Next up was East Liberty. This took us through Friendship and into Bloomfield. I crossed mile 20 at Bryant St., which connected N. Highland Ave. and N. Negley Ave. Around mile 22 is the last handoff for the relay. IT was about here that I came up on the Church Brew Works and the old Iron City Brewery. This is also where I got my first and only beer of the course. Obviously not a whole beer, but a few ounces to say I had one during the marathon.
Getting Near The End
The last part of the race was definitely the longest for me. During the race before this I walked only during water stations or parts of very big hills. I was taking a lot more walking breaks at this point. I was losing steam pretty quickly.
Passing mile marker 25 I started to feel a little better, but nervous as well. I was starting to feel a little woozy. The last 24 miles really took a toll on me. I knew if I didn’t keep my focus here, I might not make it. Backing up a little bit, ever since about mile 20, I had to focus my brain on the idea of running. I couldn’t leave it up to my legs anymore to do the work. I had to constantly think about what I was doing to keep moving.
I can honestly say that it was 50% physical and 50% mental power that got me through this race.
Through the strip district we went, finally passing the last water station and making the last turn towards the finish line. People were cheering me on, saying my bib number and my “Beer Me” tag on my bib. Once I crossed mile 26, I don’t remember too much. I remember seeing the finish line crest over the last hill of the race and I said out loud “that looks beautiful,” not so much talking about HOW it looked, but that I saw the end.
I crossed the finish line 4 hours, 23 minutes and 36 seconds from when I crossed the starting line. That gave me an average of 10:04 per mile. A solid 26 seconds per mile UNDER my goal. I was 2,547 out of 4,833. Damn near in the exact middle of the pack. For my age group, I finished 1,750 out of 2,911.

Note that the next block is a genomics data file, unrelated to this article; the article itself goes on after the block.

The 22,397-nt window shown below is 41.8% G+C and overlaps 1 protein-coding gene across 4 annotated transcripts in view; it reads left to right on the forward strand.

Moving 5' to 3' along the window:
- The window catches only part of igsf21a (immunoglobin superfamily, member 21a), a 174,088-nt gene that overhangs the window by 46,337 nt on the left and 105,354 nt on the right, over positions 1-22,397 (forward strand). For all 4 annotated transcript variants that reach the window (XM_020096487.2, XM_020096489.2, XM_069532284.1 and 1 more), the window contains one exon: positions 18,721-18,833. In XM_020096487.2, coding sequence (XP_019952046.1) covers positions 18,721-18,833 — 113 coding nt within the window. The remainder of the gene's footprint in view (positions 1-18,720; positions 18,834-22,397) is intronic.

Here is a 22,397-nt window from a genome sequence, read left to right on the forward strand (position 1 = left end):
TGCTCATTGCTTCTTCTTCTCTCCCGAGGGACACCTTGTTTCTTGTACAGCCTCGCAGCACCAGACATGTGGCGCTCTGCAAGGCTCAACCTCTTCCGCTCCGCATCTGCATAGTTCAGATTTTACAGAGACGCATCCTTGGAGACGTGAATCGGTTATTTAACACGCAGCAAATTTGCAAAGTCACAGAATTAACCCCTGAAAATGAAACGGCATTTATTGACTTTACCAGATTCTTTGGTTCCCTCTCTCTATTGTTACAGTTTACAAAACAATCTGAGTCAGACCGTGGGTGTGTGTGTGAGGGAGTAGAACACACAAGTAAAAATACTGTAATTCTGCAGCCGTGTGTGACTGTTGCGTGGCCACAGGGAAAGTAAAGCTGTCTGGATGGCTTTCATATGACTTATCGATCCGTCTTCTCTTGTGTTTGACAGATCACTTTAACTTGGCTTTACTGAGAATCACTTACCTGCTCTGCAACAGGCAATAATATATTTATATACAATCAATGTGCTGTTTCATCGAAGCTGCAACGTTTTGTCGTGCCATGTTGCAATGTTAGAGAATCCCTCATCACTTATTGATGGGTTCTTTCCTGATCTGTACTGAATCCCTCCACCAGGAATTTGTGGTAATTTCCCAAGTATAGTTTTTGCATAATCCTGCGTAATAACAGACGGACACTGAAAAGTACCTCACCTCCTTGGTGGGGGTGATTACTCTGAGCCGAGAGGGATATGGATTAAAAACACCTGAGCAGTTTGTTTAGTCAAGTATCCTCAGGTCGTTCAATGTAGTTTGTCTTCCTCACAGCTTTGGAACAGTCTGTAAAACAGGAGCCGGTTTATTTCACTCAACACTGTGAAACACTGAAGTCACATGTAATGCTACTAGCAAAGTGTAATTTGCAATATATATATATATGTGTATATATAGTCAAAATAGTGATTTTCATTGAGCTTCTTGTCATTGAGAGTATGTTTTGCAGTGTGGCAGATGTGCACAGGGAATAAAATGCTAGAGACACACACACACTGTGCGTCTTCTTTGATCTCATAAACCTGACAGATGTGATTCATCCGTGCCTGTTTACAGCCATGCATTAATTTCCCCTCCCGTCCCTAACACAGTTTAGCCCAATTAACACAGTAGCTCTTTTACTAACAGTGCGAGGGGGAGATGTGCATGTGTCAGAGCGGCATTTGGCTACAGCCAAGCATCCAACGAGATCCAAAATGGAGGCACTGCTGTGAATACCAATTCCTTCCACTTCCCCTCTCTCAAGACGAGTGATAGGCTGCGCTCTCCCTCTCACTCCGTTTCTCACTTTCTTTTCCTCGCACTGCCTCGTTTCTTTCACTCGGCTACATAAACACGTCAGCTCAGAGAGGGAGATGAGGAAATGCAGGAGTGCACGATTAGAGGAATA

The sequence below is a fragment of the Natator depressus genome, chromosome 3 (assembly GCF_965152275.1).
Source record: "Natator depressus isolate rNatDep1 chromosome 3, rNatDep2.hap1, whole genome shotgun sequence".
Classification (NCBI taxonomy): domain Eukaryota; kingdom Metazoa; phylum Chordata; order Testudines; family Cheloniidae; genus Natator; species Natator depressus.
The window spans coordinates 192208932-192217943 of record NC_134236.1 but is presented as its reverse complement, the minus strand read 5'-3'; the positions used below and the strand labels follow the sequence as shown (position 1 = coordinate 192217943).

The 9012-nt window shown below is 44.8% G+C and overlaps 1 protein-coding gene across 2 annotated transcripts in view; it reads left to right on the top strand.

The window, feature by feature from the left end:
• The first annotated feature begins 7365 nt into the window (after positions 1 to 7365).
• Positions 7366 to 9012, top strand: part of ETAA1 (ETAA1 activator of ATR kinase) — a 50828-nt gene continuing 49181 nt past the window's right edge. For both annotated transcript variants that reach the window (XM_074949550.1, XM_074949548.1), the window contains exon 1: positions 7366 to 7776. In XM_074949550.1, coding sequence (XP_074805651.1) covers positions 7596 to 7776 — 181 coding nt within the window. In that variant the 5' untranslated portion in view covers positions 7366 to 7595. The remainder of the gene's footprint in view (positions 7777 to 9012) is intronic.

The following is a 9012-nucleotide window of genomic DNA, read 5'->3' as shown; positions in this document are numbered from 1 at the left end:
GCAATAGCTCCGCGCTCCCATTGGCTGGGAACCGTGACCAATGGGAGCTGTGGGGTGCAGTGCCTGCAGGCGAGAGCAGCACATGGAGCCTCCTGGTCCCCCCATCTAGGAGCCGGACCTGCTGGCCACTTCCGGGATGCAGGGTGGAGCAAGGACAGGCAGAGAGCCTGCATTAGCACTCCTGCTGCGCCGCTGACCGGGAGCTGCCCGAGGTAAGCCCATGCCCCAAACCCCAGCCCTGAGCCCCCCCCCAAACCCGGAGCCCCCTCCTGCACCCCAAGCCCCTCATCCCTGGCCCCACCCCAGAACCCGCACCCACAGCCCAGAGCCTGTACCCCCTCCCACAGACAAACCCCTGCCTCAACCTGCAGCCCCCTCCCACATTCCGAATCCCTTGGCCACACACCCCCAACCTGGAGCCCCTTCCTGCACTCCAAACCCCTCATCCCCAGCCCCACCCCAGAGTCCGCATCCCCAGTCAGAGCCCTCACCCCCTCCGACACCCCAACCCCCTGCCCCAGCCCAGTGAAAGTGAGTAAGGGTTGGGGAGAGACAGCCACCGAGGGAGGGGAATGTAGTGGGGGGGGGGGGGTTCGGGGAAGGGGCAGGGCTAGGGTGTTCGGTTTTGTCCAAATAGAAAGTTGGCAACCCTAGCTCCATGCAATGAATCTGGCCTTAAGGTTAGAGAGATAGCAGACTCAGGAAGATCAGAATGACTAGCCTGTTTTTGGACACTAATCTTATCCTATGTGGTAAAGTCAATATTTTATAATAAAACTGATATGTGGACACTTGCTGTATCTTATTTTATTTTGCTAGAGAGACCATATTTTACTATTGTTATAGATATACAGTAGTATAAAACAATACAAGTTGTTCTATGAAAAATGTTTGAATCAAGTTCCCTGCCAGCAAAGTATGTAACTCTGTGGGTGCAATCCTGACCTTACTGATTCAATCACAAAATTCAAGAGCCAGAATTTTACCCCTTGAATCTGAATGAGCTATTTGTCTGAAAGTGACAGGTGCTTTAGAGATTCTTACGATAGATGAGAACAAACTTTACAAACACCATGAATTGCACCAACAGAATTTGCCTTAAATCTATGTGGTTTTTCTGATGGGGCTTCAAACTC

After the finish, I collected my massive medal, and moved on to find anyone I knew. As soon as I crossed the line to get out of the finisher area, I saw my friends and went to relax with them for a few. I hurt all over. Everywhere. Sitting, standing, laying..they all hurt. After about an hour or so, I made my way across the bridge to my car and made my way home.
I am writing this 2 days after the marathon. I honestly feel like I have an epic hangover that won’t go away. I can’t walk down stairs like a normalm person, and I still hurt pretty damn much everywhere.
Would I do it again? Yes. I feel the pain I have now is due to a few things. First, I was in a car wreck that put my training on hold for nearly 3 weeks. This killed off a lot of conditioning I needed. Second, I knew I could finish the race with a decent time, so I made sure I kept my pace, no matter what. I could have gone slower and hurt less, but where’s the fun in that? Third, I went in with no hydration or nutrition plan. This was a HUGE mistake. I will definitely have a plan for both nutrition and hydration for my next marathon.
You can half ass your way through everything up to a half-marathon. That ends with the full, however. If you don’t train, plan, and prepare, the marathon will bite you in the ass. It got me, but luckily I finished before it got me.